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There are a lot of good college football players in the land, yet the ordinary fan cannot hope to scratch below the game's lush surface—the Michigans, the Miamis, the Notre Dames—to sample the gems hidden in the college substratum. NFL scouts, of course, aren't ordinary fans. They routinely seek out the strong and the swift in the depths of the lower divisions, the hidden recesses of the hyphenated schools, the canyons of the NAIA. The reward can be a Dave Meggett of Towson State or a Jerry Rice of Mississippi Valley State, players who fall through the college recruiting cracks only to emerge in the Pro Bowl. Who are the finds of 1990? Call the players on the following pages sleepers; the pro scouts call them cinches.
IVORY LEE BROWN
Seventeen seconds into the seven-minute Ivory Lee Brown highlight video, you have seen everything you need to see. That's when Brown, a tailback at Arkansas-Pine Bluff, rushes off right tackle against Henderson State. He turns upfield, breaking one tackle like a man pushing through a turnstile, and enters the secondary. A cornerback from the far side of the field, number 29, has drawn a bead on Brown and accelerates toward him, anticipating a juicy, blindsided hit.
That's when Brown makes The Cut, a kind of instinctive side-hop, a near-instantaneous 45-degree change of direction that good backs, even very good backs, don't make. Brown makes it. As number 29 goes somersaulting past, with tube-sock fibers under his fingernails, Brown outruns five more defenders to the end zone. The rest of the video is more of the same: Brown hitting the line like a young Earl Campbell; Brown slashing and high-kicking, once he is past the linebackers, like Walter Payton. So far, 16 NFL scouts have made their way to see him at Arkansas-Pine Bluff, an NAIA school with an enrollment of 2,800.
Texans who remember his senior high school season in the town of Palestine must wonder, What ever happened to Ivory Lee Brown? In 1986, Brown rushed for more than 1,800 yards in 10 games. The only Texas schoolboy more highly ranked by recruiters that year was Darren Lewis, at Carter High in Dallas. Lewis ended up at Texas A&M, where his name will be mentioned often this season in connection with the Heisman Trophy. Brown ached to become an Aggie, too—"Even my wardrobe was maroon and white," he says ruefully—but he had problems with his SAT and enrolled instead at Tyler (Texas) Junior College. A&M expected Brown to go to College Station after his semesters at Tyler. Nebraska also thought it had a shot at Brown. Both schools failed to reckon with the Gunslinger.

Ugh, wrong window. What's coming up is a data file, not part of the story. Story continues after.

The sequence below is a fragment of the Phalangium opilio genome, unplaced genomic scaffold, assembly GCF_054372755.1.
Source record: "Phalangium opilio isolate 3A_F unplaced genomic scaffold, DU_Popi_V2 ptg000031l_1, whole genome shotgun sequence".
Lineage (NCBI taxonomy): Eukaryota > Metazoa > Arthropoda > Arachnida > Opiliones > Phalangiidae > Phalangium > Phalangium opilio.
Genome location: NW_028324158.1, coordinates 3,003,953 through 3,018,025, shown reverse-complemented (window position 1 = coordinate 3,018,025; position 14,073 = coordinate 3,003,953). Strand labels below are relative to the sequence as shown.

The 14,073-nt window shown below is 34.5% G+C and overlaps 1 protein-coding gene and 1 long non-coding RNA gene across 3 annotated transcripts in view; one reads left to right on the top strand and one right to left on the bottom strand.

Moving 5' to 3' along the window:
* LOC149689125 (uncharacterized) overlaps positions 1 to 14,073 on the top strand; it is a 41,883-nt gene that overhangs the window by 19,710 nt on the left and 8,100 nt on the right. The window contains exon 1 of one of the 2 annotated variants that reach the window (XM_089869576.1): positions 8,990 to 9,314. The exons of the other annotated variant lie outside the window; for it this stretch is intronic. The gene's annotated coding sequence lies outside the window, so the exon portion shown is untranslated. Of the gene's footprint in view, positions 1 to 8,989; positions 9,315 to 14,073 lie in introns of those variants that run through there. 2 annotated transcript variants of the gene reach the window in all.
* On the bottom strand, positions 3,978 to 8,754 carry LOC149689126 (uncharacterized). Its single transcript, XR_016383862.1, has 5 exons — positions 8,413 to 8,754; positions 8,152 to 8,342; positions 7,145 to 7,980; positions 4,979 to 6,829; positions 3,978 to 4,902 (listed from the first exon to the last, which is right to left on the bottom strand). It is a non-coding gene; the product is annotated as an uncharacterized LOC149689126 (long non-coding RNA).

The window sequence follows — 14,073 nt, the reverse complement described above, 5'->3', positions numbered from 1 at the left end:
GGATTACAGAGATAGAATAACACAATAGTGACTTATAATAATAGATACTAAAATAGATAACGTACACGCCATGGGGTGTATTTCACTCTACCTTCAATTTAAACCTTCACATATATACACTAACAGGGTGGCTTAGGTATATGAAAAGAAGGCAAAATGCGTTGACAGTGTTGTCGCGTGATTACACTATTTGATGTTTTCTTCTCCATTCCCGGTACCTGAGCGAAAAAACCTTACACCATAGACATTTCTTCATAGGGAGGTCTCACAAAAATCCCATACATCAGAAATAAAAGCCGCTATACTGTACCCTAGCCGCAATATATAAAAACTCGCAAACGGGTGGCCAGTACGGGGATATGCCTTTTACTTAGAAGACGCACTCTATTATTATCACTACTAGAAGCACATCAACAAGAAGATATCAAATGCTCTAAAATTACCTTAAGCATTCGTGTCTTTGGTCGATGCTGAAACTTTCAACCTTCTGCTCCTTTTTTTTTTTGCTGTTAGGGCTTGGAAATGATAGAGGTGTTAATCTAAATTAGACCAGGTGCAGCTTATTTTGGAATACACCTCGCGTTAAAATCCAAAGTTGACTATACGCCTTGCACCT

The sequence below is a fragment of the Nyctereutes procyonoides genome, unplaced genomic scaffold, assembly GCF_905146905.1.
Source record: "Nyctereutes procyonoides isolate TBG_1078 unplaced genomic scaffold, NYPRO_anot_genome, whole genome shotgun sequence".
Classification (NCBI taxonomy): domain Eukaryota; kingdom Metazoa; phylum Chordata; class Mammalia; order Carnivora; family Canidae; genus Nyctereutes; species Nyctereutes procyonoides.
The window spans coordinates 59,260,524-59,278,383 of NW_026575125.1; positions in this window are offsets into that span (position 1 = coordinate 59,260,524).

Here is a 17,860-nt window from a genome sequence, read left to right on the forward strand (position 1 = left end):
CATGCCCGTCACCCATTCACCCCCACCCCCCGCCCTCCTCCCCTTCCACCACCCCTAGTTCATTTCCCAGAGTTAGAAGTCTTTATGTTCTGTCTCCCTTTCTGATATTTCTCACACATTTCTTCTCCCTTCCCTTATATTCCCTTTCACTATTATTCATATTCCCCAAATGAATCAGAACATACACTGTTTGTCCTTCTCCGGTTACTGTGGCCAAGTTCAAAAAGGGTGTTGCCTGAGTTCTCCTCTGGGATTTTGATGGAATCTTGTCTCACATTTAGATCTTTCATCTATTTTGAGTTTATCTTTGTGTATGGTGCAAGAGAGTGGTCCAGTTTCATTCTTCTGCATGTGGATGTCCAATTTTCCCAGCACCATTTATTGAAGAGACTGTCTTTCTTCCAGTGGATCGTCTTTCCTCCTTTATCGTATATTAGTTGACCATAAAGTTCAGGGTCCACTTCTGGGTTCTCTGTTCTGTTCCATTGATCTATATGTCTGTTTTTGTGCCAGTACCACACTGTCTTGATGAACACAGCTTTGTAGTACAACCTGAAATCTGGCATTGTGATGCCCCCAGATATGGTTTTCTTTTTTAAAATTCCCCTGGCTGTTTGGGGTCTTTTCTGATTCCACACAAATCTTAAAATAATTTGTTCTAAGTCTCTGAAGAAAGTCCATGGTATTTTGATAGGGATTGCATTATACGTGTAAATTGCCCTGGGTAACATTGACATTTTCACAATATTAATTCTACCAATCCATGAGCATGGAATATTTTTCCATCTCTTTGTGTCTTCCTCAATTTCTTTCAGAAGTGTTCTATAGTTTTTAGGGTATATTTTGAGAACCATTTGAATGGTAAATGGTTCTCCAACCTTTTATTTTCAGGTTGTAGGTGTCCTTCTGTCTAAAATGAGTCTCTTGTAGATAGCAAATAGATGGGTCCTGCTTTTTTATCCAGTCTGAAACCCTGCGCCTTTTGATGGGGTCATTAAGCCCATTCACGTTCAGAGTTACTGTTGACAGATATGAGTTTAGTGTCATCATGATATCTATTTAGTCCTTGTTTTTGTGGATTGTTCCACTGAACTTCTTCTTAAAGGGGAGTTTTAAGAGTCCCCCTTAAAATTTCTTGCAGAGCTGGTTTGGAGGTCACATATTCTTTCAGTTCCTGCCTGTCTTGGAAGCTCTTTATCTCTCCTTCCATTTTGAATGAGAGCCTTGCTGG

Upon first seeing film of Brown, Archie (Gunslinger) Cooley, the coach at Pine Bluff, began lamenting the predicament of an NAIA school. "I couldn't believe what I saw," says Cooley of the film. "My first question was, What can I do to get this boy? We don't have any facilities. Our stadium looks like a junior high stadium. How can I get him?" Go through the mother, a small voice told him. From the time Ivory Lee was three years old, his mother, Doris, had held down a steady job and raised eight children by herself. Brown does very little without consulting his "Mama." Cooley arranged for an audience with Mama.
"I told her the truth—that all we could offer was an education," recalls Cooley. "She said, 'You're the only coach who's come in here and talked about education. I want my son to graduate from college. Ivory Lee, I want you to go with Coach Cooley.' That's how we got Ivory."
Cooley has become a father figure to Brown, a role that Cooley unhesitatingly exploits. "Let me tell you what I do when we got to have it," Cooley says. "I slide up to him and say, 'Hey, boy, your daddy got to have this first down.' He'll put his arm around my shoulders and say, 'You got it.' And he gets it."
Cooley walks a fine line between legitimate motivation and shameless exploitation of Brown's emotions. But then, Cooley has never been one to shy away from walking a fine line. That would help explain why 96 allegations of wrongdoing—ranging from falsifying eligibility certificates to sending players out on the field under the names and numbers of other players—were lodged by the NAIA against Cooley's program this past spring. Cooley denies all the charges and claims they represent an attempt by unnamed conspirators to destroy his program.
Meanwhile, Brown has no regrets about his circuitous path through college football. "I don't look back," says Brown, who is on schedule to graduate this spring or summer. "It doesn't do me any good to wonder what I could have done at A&M. Darren will probably end up in the pros, and maybe I will too. There's no telling what I'll be able to do if I get there." But 17 seconds of his highlight video leave one with a pretty good idea.